News: Evolutionary Biology

New citizen science project to create a buzz in rural Australian schools

Butterfly image - Insect Investigators

School students will be able to document their local insect biodiversity and potentially discover new species in their area, as part of a new project led by SA Museum and University of Adelaide scientists.

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Tall Poppy awards for Uni of Adelaide researchers

SA Tall Poppy Award winners from the University of Adelaide. L to R Dr Hannah Wardill, Dr Alice Jones, Dr Catia Malvaso and Dr Dominic McAfee. (Absent: Dr Linda Armbrecht)

Five University of Adelaide researchers have won 2021 South Australian Young Tall Poppy Science Awards.

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How did sugar-eating birds co-evolve with plants that produce nectar?

New Holland Honeyeater (Phylidonyris novaehollandiae) feeding on nectar of Acorn Banksia (Banksia prionotes). Photograph by Todd J. McWhorter.

Research led by the University of Adelaide has shown, for the first time, that the digestive systems of nectar-eating birds co-evolved with the nectar-composition in flowers.

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Scientists unearth secrets about the evolution of soil-burrowing cockroaches

A giant burrowing cockroach (Macropanesthia rhinoceros), a species commonly bought as a pet that can reach up to eight centimetres long and weigh 30 grams. Image by Yi-Kai Tea

Evolutionary biologists have assessed the phenomenon of parallelism in soil-burrowing cockroaches for the first time.

[Read more about Scientists unearth secrets about the evolution of soil-burrowing cockroaches ]

Coronaviruses have been hijacking human genes for 20,000 years

Coronavirus graphic. Image by Gerd Altmann, from Pixabay.

Humans have been exposed to coronaviruses for more than 20,000 years, according to new University of Adelaide research.

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DNA tracking of timber to increase forest sustainability and integrity

A teak tree is sampling in Laos - Photo by Double Helix Tracking Technologies

University of Adelaide scientists have created a DNA fingerprint map to link teak timber back to its plantation of origin and help reduce the $40 billion illicit trade of timber in the Asia Pacific region.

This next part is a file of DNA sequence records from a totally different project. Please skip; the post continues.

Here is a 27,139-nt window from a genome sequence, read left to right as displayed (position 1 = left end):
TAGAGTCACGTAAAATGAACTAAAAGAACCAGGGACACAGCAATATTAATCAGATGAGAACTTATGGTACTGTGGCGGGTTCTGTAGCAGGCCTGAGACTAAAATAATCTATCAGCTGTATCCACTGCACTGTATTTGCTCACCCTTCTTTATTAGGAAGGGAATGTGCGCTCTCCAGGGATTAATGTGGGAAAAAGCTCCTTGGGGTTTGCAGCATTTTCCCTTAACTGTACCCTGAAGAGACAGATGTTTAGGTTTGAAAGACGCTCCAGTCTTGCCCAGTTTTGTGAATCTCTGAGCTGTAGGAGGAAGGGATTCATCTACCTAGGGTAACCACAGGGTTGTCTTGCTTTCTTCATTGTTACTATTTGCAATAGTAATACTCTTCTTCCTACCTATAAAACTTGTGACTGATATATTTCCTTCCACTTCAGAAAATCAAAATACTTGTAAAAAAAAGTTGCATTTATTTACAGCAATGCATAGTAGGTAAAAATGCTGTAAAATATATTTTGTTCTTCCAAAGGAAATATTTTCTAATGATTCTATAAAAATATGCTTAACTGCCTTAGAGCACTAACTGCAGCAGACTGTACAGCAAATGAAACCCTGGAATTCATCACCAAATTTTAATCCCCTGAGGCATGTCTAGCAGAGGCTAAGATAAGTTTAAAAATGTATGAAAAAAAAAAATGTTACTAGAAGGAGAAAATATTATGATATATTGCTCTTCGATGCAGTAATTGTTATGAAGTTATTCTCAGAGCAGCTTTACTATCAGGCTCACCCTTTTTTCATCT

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Which environments did ancient Aboriginal peoples forage in Australia’s Western Desert?

Habitat suitability model. Excavated rockshelter sites with long archaeological sequences (lime green) include: (1) Karnatukul (Serpent’s Glen), (2) Bushturkey-3, (3) Kaalpi, (4) Puntuntjarpa, (5) Parnkupirti, (6) Puritjarra, (7) Glen Thirsty, (8) Tjungkupu, and (9) Kulpi Mara.

Scientists have used more than two decades of satellite-derived environmental data to suggest the possible foraging habitats of pre-contact Aboriginal peoples living in the Western Desert.

[Read more about Which environments did ancient Aboriginal peoples forage in Australia’s Western Desert?]

On a mission to discover unknown Australian species

Insect collections Braggs labs

New technologies to play vital role in discovering and documenting all unknown Australian species by 2050.

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Scientists use DNA testing to help reduce the illegal export of endangered medicine tree

Cameroon forest aerial photo

The Advanced DNA Identification and Forensics Facility is helping reduce the illegal export of timber, by testing for genetic variation between populations of the endangered African Cherry tree.

[Read more about Scientists use DNA testing to help reduce the illegal export of endangered medicine tree]

They're strange, alien-like creatures from the Flinders Ranges - but how do they eat?

Ediacara Biota P Trusler

University of Adelaide scientists have discovered the feeding mode of Pentaradial Arkarua, a strange, alien-like creature that once roamed the Flinders Ranges.

[Read more about They're strange, alien-like creatures from the Flinders Ranges - but how do they eat?]

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